U.S. Adds Sanctions on Iran Over Ballistic Missile Program

The U.S. moved to add more sanctions on Iran for its ballistic missile program as President Donald Trump signals increasing frustration with the Islamic Republic and the accord over its nuclear program reached during the Obama administration.

The Treasury Department announced Friday it was adding six companies associated with Iran’s Shahid Hemmat Industrial Group, which it said is “central to Iran’s ballistic missile program.”

“The U.S. Government will continue to aggressively counter Iran’s ballistic missile-related activity, whether it be a provocative space launch, its development of threatening ballistic missile systems, or likely support to Yemeni Houthi missile attacks on Saudi Arabia such as occurred this past weekend,” Treasury Secretary Steven T. Mnuchin said in a statement.

The sanctions are the second set imposed by the Trump administration this month targeting the ballistic missile program. Congress this week cleared a three-country sanctions bill that would broaden existing restrictions on Iran, Russia and North Korea. The White House has given mixed messages on whether Trump will sign the legislation.

The latest move prohibits U.S. persons from engaging in transactions with the sanctioned companies and says financial institutions that deal with them “risk exposure to sanctions that could sever their access to the U.S. financial system,” according to the statement.

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The U.S. also placed sanctions in Iran on July 18, restrictions that were directed at 18 people and entities for supporting its ballistic missile program or Iran’s Islamic Revolutionary Guard Corps.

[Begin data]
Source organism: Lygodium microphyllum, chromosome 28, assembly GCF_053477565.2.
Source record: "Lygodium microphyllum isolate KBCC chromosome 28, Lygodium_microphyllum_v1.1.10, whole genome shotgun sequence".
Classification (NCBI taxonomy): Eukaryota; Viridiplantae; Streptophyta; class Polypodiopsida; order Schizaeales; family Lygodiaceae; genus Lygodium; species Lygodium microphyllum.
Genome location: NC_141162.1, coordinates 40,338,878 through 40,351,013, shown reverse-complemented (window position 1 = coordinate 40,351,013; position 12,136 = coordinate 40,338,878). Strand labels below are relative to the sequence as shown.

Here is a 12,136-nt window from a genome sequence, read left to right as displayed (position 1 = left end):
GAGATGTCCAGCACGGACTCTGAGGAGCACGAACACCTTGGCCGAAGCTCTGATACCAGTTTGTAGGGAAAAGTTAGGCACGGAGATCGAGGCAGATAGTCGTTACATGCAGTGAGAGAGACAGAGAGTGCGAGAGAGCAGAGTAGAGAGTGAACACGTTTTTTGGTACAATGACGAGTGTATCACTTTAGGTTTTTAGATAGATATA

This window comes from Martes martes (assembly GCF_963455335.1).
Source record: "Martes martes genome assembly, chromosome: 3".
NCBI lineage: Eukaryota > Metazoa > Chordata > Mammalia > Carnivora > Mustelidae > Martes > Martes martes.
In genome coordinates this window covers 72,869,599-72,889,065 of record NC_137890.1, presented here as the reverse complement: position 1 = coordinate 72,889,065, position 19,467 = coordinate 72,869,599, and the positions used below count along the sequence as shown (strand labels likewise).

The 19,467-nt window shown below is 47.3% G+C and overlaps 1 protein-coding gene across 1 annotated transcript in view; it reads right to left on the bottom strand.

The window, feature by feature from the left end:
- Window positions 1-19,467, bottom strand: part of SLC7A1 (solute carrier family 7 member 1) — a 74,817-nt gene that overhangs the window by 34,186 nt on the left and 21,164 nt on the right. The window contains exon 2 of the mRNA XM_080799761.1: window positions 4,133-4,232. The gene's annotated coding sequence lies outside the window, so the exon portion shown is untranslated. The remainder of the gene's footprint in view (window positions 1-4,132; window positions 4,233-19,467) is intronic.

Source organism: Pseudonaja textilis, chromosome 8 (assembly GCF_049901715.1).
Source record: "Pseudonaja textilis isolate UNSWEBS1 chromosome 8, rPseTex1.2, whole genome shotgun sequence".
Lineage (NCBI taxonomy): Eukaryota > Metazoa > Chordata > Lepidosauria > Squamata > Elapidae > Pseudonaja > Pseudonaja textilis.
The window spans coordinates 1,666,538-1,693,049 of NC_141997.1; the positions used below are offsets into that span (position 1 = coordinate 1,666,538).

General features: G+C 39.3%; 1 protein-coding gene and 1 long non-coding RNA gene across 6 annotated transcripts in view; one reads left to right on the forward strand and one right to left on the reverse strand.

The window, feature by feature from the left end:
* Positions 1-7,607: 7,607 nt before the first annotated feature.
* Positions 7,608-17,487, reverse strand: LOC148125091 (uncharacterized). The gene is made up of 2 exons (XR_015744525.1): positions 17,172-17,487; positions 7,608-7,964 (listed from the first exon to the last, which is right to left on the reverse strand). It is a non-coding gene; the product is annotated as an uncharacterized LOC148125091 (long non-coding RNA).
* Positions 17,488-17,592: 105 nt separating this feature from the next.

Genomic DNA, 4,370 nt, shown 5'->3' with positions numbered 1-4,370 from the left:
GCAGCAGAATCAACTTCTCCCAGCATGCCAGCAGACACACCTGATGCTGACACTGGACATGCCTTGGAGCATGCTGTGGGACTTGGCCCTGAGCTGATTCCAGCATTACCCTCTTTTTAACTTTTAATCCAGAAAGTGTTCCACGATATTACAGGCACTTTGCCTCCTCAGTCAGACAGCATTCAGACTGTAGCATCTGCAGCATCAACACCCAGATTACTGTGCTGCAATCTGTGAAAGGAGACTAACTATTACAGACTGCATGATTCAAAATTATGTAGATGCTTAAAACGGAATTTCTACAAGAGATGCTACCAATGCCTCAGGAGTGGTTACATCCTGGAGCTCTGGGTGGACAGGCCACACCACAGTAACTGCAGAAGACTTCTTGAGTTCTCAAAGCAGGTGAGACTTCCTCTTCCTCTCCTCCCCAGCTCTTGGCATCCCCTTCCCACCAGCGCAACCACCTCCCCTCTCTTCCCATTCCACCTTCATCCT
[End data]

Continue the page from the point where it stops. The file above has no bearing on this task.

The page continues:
Trump, who took office vowing to scuttle the nuclear deal reached with Iran in 2015, has repeatedly expressed frustration that his administration continues to find the Islamic Republic in compliance with the accord, under a review required every 90 days. He told the Wall Street Journal in an interview this week that he expects to find Iran “noncompliant” with the deal, known as the Joint Comprehensive Plan of Action, before the next 90-day review period ends in October. 

One U.S. official said last week that the administration intended to work closely with allies — who have said Iran is keeping its end of the deal — to build a case that the JCPOA has serious flaws. The Associated Press reported Thursday that the Trump administration is pushing for more inspections of suspicious Iranian military sites to more thoroughly test its compliance.

Iranian Foreign Minister Mohammad Javad Zarif responded Friday to U.S. threats to shred the nuclear deal, writing on Twitter that "Iran – unlike the U.S. – has complied in good faith with the letter and spirit of JCPOA." The country “is not & will not be developing nuclear weapons; so by definition cannot develop anything designed to be capable of delivering them," which would violate the agreement.

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